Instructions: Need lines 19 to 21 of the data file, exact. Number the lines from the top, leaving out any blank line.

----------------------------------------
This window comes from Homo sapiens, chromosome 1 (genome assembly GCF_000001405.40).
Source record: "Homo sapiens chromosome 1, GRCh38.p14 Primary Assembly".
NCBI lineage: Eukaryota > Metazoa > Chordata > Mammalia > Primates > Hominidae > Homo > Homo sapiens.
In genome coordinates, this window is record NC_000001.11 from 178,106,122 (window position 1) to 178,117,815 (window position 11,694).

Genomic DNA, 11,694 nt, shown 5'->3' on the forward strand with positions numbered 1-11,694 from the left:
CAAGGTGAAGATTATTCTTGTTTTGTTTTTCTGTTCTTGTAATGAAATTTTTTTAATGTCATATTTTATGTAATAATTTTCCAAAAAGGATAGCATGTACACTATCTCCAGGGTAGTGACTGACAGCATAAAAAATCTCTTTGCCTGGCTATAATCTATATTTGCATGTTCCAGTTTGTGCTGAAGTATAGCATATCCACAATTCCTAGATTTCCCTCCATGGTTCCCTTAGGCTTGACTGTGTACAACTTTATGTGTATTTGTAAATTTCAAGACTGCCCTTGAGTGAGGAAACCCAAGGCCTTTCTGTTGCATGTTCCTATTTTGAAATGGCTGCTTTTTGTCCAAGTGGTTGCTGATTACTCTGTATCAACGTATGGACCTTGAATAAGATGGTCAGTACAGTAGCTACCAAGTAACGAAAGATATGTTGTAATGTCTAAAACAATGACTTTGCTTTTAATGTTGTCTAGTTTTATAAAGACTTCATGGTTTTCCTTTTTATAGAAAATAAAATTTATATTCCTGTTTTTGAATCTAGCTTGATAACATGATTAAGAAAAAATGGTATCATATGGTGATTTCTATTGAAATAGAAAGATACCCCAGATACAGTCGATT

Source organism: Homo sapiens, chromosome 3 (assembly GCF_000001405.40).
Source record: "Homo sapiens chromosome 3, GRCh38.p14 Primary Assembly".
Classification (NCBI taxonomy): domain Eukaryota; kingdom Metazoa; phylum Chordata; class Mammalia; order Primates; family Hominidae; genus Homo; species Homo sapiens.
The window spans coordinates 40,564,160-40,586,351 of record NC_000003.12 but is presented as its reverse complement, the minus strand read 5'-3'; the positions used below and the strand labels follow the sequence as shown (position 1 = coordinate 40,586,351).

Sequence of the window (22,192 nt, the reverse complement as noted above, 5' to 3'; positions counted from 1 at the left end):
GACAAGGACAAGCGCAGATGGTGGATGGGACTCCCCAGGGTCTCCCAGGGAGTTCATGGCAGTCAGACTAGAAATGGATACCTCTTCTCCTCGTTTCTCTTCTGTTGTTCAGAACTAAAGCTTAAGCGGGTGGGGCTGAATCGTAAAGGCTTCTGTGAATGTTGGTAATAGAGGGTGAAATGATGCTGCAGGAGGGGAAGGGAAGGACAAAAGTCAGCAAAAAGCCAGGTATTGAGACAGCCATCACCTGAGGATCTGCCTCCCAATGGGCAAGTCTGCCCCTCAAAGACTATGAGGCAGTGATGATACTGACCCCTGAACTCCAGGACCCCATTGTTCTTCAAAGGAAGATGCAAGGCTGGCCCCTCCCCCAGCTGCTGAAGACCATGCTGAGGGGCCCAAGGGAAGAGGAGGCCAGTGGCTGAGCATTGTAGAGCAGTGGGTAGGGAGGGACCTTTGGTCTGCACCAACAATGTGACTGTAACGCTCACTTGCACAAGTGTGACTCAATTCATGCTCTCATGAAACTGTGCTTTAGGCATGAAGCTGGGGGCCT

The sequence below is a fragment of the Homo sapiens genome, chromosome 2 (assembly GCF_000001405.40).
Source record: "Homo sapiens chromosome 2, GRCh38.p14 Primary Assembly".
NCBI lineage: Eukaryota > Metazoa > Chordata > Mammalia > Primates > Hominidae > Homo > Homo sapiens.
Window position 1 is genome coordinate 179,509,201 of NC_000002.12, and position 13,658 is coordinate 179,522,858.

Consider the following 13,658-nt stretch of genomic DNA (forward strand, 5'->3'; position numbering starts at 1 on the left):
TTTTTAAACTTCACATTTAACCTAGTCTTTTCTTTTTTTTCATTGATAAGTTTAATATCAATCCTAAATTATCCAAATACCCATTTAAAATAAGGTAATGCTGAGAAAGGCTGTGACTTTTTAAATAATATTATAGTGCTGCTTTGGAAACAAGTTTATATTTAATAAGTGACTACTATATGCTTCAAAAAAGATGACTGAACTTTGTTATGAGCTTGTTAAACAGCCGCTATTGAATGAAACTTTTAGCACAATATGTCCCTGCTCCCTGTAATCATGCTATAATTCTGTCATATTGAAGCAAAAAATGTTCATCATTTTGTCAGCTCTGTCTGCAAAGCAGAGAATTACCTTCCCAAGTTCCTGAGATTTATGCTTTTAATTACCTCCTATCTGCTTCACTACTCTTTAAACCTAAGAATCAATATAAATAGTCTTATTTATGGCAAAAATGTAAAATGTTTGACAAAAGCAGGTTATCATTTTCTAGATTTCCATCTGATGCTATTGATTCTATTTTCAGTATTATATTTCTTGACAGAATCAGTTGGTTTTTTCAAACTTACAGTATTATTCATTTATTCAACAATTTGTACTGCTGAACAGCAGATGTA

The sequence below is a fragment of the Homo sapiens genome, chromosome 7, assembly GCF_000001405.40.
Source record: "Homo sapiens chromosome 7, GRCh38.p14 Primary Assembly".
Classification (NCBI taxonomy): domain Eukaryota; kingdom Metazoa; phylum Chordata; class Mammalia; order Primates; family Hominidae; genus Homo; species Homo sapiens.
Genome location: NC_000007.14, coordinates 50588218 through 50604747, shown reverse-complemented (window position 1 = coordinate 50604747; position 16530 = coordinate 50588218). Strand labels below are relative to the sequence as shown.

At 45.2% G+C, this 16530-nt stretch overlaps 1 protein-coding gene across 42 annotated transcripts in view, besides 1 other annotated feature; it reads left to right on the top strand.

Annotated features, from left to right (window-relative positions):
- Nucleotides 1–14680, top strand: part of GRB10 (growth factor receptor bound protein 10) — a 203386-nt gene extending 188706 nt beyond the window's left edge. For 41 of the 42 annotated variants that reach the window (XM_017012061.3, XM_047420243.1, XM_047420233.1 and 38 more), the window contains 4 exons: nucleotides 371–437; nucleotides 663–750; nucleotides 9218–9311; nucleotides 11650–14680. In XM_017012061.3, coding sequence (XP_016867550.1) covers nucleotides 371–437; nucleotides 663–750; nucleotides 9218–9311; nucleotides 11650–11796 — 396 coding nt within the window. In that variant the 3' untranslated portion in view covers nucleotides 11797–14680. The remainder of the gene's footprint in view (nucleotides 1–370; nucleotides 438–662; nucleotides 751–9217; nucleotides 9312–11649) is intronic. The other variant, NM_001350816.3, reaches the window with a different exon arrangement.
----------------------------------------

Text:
The sequence below is a fragment of the Homo sapiens genome, chromosome 7, assembly GCF_000001405.40.
Source record: "Homo sapiens chromosome 7, GRCh38.p14 Primary Assembly".
Classification (NCBI taxonomy): domain Eukaryota; kingdom Metazoa; phylum Chordata; class Mammalia; order Primates; family Hominidae; genus Homo; species Homo sapiens.